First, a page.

Author of An Indigenous Peoples’ History of the United StatesRoxanne Dunbar Ortiz said today: “As the movement for black lives protests against police violence … has spread to every part of the United States and around the world, some have turned to the glaring public symbols of the history that empowers such violence — colonialism and slavery. Statues celebrating Confederate officers and slavers have come down, as well as those of Columbus, who is best known for pioneering European colonialism in the Western Hemisphere and genocide of the Indigenous Arawaks in the Caribbean; he also brought the transatlantic African slave trade, as well as returning to Spain with enslaved natives who were sold on the European slave market.”

Dunbar also wrote the book Roots of Resistance: A History of Land Tenure in New MexicoShe continued: “In New Mexico, which was first colonized by the Spanish in 1598, the descendants of those first settlers have in the past several decades erected statues of the genocidal conquistador, Don Juan de Oñate, as well as annually celebrating what they call the entrada, the arrival of the gifts of Christianity and European culture to people they considered savages. Actually, the Indigenous Peoples in New Mexico, called Pueblos, live in small city states with multi-storied communal homes made of adobe or cut granite and practiced irrigation agriculture all along the North Rio Grande River. The Spanish reduced the 98 city-states to 21 within ten years of ‘arrival.’ Today, most of the New Mexico state, county, and cities/towns, as well as the police are controlled by the Hispanos, as the descendants of the Spanish invaders call themselves. On Monday, June 15, one of these Hispanos shot into a group protesting the Oñate statue in Albuquerque, seriously injuring two protestors.”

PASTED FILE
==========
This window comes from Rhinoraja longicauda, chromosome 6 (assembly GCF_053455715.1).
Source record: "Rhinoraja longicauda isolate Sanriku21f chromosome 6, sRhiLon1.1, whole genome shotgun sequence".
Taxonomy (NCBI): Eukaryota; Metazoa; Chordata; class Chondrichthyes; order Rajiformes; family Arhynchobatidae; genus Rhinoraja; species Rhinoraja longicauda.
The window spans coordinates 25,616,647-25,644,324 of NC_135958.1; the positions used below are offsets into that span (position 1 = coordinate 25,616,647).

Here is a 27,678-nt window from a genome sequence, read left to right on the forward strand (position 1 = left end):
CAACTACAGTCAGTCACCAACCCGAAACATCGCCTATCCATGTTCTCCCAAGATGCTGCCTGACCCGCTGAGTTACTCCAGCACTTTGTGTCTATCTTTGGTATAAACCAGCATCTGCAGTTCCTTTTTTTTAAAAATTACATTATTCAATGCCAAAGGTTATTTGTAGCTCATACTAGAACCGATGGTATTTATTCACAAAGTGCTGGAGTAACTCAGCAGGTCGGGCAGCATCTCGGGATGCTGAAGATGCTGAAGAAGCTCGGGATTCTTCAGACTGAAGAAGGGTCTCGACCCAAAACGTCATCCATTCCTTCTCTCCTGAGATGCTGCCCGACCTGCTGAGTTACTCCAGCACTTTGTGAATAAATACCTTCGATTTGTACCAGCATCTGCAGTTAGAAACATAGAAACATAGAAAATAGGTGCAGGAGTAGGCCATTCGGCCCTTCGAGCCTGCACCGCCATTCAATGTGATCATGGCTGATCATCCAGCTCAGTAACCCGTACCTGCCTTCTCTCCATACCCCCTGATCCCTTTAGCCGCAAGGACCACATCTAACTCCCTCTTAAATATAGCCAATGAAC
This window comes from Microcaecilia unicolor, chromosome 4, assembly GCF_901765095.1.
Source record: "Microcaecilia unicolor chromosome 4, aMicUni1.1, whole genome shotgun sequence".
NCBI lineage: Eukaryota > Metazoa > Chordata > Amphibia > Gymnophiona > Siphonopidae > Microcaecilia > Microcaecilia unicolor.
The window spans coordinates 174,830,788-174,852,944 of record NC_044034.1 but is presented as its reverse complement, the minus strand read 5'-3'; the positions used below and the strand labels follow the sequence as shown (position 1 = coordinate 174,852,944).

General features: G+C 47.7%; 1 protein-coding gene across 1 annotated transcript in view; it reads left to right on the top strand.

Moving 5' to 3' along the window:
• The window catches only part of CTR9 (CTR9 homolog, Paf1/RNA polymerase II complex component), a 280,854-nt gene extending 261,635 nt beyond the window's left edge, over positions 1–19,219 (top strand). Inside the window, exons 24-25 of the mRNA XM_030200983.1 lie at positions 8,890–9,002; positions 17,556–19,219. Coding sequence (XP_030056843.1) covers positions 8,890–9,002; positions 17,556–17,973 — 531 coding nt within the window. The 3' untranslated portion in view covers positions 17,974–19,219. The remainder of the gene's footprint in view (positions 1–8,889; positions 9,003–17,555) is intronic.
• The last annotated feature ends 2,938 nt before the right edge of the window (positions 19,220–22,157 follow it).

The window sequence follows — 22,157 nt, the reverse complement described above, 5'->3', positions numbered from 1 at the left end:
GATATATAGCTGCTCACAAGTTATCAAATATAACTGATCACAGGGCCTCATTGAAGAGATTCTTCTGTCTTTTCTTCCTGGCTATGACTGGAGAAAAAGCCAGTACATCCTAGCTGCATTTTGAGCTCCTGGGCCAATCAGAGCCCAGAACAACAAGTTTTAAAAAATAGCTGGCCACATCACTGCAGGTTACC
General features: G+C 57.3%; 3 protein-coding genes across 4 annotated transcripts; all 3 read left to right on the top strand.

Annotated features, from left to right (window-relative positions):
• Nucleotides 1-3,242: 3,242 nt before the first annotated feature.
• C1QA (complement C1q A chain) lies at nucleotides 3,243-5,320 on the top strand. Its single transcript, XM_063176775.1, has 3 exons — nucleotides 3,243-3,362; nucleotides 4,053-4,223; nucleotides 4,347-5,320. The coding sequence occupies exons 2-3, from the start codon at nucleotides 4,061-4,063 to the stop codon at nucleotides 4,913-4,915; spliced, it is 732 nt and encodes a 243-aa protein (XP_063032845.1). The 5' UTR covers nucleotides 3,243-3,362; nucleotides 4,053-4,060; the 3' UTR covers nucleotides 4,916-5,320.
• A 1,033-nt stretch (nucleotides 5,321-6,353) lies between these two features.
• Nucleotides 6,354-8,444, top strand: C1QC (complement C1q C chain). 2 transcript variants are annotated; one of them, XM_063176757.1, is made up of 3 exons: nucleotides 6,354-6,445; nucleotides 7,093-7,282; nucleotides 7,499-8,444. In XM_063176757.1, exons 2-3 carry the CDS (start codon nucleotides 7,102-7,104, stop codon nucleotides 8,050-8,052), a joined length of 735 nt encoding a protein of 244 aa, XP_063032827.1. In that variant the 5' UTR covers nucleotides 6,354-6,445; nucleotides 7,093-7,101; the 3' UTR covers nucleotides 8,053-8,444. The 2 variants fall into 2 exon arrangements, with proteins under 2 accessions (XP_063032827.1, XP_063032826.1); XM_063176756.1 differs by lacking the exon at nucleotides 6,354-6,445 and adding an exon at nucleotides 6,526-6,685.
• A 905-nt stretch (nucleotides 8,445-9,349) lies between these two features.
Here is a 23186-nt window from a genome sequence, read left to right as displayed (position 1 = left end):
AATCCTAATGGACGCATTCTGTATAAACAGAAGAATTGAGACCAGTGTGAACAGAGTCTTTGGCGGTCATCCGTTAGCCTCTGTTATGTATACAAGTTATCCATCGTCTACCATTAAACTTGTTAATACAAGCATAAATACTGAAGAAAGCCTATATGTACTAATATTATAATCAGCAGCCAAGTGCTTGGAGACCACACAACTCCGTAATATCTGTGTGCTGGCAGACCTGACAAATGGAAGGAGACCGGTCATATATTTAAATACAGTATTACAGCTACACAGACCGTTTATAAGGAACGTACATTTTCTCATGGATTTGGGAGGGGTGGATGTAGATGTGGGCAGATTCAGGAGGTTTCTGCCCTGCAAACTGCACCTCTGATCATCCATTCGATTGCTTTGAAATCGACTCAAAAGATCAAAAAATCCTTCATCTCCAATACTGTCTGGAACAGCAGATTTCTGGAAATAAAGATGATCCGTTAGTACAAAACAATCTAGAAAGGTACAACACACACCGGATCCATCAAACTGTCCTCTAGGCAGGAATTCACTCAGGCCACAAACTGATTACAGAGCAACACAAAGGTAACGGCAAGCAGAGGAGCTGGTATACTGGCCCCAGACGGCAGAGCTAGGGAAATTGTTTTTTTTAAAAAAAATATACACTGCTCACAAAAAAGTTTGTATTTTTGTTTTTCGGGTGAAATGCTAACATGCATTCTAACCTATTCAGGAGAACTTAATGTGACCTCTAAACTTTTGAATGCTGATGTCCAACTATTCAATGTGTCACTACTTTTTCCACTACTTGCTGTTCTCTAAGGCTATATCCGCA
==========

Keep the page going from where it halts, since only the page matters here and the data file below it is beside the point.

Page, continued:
Bolivia: U.S.-Backed OAS Helped Oust Indigenous Leader

Nearly eight months after incumbent Bolivian president Evo Morales was ousted in a coup d’etat amid allegations of electoral fraud, The New York Times reports that the Organization of American States’ (OAS) claims of fraud in the 2019 general election “relied on incorrect data and inappropriate statistical techniques.”

However, the new New York Times report makes no mention of the Center for Economic and Policy Research, which sounded the alarm on the OAS’s false claims in real time.